Is that a Pterodactyl?

Pileated WoodpeckerThis morning we heard the loud “jungle bird” call of the Pileated Woodpecker, and it sounded close.  Sure enough the bird was way up near the top of a tall pine in the neighbor’s yard pecking out a meal from under the bark; their favorites are carpenter ants and wood boring beetles.

Pileated Woodpecker - Dryocopus pileatus Peachtree Park, Atlanta, GA - November 15, 2014They are the largest woodpecker in the U.S. and are very striking with their bright red crest.  Even though it’s not a migratory species, they are protected under the U.S. Migratory Bird Act.  A Pileated Woodpecker pair stays together in their territory all year round.  About three months ago, we observed a pair calling back and forth and moving from tree to tree.  Great news for us since we believe they are nesting somewhere in the neighborhood.

Pileated WoodpeckerWhile Pileateds are really forest birds, they can be seen in heavily wooded areas and backyards.  They may forage around the sides of homes and can occasionally be attracted to suet-type feeders. Although they are less likely feeder visitors than smaller woodpeckers, Pileateds may regularly be attracted to them during harsh winter conditions.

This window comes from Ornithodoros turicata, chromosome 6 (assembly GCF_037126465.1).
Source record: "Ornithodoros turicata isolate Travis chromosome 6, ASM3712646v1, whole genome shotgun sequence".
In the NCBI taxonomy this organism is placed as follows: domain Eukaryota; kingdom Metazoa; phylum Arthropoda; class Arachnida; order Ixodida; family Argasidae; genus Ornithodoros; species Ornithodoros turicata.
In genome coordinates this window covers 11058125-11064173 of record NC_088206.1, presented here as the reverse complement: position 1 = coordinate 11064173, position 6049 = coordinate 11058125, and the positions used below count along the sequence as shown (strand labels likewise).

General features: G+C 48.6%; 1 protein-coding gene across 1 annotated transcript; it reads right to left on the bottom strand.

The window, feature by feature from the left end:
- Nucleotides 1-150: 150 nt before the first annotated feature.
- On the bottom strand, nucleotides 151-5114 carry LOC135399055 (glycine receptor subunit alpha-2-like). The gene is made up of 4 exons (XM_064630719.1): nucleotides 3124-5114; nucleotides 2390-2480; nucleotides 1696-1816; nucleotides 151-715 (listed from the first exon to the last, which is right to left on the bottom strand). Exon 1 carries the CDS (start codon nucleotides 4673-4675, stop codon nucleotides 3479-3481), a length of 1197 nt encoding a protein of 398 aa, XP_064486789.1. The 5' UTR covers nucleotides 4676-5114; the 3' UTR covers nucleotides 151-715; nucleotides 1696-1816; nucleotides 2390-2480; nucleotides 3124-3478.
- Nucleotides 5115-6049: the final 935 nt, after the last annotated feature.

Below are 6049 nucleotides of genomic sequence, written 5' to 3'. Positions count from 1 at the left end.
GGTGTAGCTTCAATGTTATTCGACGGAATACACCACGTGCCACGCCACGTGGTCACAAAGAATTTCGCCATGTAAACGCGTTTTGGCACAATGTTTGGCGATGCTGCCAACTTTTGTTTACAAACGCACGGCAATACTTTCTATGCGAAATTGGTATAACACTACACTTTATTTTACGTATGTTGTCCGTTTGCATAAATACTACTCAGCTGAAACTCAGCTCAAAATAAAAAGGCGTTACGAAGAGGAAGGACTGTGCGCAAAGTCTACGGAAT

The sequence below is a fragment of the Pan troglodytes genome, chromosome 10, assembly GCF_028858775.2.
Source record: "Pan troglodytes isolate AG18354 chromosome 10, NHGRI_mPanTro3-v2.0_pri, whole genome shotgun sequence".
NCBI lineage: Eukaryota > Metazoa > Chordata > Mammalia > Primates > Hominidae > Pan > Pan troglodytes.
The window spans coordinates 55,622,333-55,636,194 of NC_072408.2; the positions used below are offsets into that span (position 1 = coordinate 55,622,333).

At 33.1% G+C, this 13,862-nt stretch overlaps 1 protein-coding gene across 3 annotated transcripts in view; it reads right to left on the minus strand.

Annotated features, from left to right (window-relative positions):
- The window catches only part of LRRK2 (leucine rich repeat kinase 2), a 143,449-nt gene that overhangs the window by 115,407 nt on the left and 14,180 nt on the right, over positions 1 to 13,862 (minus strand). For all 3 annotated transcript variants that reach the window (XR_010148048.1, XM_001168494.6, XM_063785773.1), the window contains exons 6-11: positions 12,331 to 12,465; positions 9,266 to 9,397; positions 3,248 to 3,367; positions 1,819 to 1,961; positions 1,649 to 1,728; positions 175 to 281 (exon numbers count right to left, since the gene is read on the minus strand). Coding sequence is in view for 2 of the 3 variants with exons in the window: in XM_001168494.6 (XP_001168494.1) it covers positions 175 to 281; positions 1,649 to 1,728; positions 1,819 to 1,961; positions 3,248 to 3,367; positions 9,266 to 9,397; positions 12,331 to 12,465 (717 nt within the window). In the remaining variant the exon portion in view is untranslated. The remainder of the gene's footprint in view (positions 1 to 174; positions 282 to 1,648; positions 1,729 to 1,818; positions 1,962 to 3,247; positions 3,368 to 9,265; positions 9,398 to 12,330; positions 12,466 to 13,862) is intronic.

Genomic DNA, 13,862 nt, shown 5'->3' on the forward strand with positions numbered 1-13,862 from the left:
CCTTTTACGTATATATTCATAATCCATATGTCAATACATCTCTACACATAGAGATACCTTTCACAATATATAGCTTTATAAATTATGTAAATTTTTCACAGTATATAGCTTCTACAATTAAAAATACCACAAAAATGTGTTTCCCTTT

Pileated Woodpecker - Dryocopus pileatus Peachtree Park, Atlanta, GA - November 15, 2014

Usually, Pileated Woodpeckers excavate their large nests in the cavities of dead trees, often building multiple entrance holes.  Other woodpeckers and smaller birds such as wrens may be attracted to Pileated holes to feed on the insects found in them. This bird is very good at opening up new neighborhoods for other cavity dwellers.  In fact, the entire woodpecker family is important to the well being of many other bird species. Consider inviting these gorgeous birds into your own neighborhood by leaving a snag in your yard.

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